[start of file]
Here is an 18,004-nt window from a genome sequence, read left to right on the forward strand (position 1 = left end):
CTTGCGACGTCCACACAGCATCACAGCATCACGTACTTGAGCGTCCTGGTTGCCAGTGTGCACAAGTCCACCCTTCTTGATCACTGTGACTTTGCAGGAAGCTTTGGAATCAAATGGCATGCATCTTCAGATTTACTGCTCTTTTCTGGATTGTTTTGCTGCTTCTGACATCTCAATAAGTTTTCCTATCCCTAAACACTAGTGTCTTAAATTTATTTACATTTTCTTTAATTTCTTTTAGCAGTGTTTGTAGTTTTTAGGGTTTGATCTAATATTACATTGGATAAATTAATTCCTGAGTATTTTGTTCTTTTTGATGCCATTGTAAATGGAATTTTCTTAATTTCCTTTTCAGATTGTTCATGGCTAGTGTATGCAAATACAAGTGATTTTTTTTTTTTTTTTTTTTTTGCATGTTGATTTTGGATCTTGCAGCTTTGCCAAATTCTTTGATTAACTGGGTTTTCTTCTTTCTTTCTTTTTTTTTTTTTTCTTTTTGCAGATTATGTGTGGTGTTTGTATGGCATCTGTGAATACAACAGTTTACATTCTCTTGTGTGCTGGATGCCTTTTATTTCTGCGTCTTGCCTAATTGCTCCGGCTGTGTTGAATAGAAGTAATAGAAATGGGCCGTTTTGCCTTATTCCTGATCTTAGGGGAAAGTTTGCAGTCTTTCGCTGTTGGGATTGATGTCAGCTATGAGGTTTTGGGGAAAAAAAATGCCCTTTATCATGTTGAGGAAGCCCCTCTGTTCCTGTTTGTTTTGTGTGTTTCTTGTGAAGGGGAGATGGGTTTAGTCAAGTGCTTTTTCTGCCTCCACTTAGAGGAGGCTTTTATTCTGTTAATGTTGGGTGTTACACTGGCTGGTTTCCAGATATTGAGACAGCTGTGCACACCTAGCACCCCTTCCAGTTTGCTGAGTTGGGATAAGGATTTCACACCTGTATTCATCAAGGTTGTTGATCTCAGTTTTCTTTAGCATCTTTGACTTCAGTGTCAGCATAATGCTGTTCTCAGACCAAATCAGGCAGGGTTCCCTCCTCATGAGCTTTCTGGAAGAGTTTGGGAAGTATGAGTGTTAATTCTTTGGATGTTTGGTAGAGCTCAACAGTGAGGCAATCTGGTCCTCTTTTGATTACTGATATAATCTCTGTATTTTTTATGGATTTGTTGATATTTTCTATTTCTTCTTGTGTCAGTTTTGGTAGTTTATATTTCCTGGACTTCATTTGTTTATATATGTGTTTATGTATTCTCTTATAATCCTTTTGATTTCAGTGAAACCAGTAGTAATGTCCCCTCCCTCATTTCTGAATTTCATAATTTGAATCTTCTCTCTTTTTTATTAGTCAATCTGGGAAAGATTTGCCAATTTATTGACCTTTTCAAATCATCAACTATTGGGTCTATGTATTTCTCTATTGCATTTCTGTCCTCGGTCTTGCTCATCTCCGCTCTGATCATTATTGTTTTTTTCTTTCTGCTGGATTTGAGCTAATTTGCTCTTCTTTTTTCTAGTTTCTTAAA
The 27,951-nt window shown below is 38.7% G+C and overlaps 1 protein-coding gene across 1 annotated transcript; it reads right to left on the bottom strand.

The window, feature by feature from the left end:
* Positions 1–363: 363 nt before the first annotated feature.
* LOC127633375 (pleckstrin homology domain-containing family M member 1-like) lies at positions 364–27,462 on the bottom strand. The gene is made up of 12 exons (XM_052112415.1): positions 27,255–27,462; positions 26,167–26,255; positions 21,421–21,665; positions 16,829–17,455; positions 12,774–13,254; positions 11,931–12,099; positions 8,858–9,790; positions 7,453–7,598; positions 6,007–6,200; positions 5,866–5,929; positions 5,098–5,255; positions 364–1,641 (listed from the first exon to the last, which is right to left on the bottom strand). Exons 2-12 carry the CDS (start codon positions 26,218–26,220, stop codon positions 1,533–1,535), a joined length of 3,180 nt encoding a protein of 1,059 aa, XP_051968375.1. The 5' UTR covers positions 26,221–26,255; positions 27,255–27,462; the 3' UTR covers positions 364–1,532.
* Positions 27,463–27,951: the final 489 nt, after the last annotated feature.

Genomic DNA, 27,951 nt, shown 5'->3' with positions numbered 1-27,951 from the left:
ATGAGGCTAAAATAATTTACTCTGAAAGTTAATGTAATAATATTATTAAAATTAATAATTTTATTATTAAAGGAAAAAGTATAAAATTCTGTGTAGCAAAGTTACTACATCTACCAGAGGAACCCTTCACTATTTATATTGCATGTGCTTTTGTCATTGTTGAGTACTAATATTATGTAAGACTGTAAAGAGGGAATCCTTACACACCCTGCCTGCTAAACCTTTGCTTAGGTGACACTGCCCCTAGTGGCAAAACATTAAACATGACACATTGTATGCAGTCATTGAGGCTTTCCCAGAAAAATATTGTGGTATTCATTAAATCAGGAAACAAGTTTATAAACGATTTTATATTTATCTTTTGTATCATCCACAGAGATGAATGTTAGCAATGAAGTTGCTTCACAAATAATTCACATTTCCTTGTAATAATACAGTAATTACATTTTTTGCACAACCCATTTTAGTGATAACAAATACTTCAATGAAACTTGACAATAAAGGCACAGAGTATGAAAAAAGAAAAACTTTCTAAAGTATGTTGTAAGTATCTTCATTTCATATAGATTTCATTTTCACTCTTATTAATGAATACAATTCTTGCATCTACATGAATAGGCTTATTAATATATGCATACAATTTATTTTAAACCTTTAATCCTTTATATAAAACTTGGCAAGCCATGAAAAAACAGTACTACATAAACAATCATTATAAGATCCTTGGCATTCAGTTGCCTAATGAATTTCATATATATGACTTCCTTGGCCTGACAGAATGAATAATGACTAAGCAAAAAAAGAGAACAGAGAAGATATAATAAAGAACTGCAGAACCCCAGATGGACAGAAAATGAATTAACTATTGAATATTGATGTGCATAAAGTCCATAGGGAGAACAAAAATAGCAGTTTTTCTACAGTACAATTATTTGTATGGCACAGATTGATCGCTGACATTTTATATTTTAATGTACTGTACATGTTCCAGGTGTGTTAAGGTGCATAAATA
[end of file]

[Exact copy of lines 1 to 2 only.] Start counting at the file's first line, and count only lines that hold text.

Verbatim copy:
Here is an 18,004-nt window from a genome sequence, read left to right on the forward strand (position 1 = left end):
CTTGCGACGTCCACACAGCATCACAGCATCACGTACTTGAGCGTCCTGGTTGCCAGTGTGCACAAGTCCACCCTTCTTGATCACTGTGACTTTGCAGGAAGCTTTGGAATCAAATGGCATGCATCTTCAGATTTACTGCTCTTTTCTGGATTGTTTTGCTGCTTCTGACATCTCAATAAGTTTTCCTATCCCTAAACACTAGTGTCTTAAATTTATTTACATTTTCTTTAATTTCTTTTAGCAGTGTTTGTAGTTTTTAGGGTTTGATCTAATATTACATTGGATAAATTAATTCCTGAGTATTTTGTTCTTTTTGATGCCATTGTAAATGGAATTTTCTTAATTTCCTTTTCAGATTGTTCATGGCTAGTGTATGCAAATACAAGTGATTTTTTTTTTTTTTTTTTTTTTGCATGTTGATTTTGGATCTTGCAGCTTTGCCAAATTCTTTGATTAACTGGGTTTTCTTCTTTCTTTCTTTTTTTTTTTTTTCTTTTTGCAGATTATGTGTGGTGTTTGTATGGCATCTGTGAATACAACAGTTTACATTCTCTTGTGTGCTGGATGCCTTTTATTTCTGCGTCTTGCCTAATTGCTCCGGCTGTGTTGAATAGAAGTAATAGAAATGGGCCGTTTTGCCTTATTCCTGATCTTAGGGGAAAGTTTGCAGTCTTTCGCTGTTGGGATTGATGTCAGCTATGAGGTTTTGGGGAAAAAAAATGCCCTTTATCATGTTGAGGAAGCCCCTCTGTTCCTGTTTGTTTTGTGTGTTTCTTGTGAAGGGGAGATGGGTTTAGTCAAGTGCTTTTTCTGCCTCCACTTAGAGGAGGCTTTTATTCTGTTAATGTTGGGTGTTACACTGGCTGGTTTCCAGATATTGAGACAGCTGTGCACACCTAGCACCCCTTCCAGTTTGCTGAGTTGGGATAAGGATTTCACACCTGTATTCATCAAGGTTGTTGATCTCAGTTTTCTTTAGCATCTTTGACTTCAGTGTCAGCATAATGCTGTTCTCAGACCAAATCAGGCAGGGTTCCCTCCTCATGAGCTTTCTGGAAGAGTTTGGGAAGTATGAGTGTTAATTCTTTGGATGTTTGGTAGAGCTCAACAGTGAGGCAATCTGGTCCTCTTTTGATTACTGATATAATCTCTGTATTTTTTATGGATTTGTTGATATTTTCTATTTCTTCTTGTGTCAGTTTTGGTAGTTTATATTTCCTGGACTTCATTTGTTTATATATGTGTTTATGTATTCTCTTATAATCCTTTTGATTTCAGTGAAACCAGTAGTAATGTCCCCTCCCTCATTTCTGAATTTCATAATTTGAATCTTCTCTCTTTTTTATTAGTCAATCTGGGAAAGATTTGCCAATTTATTGACCTTTTCAAATCATCAACTATTGGGTCTATGTATTTCTCTATTGCATTTCTGTCCTCGGTCTTGCTCATCTCCGCTCTGATCATTATTGTTTTTTTCTTTCTGCTGGATTTGAGCTAATTTGCTCTTCTTTTTTCTAGTTTCTTAAA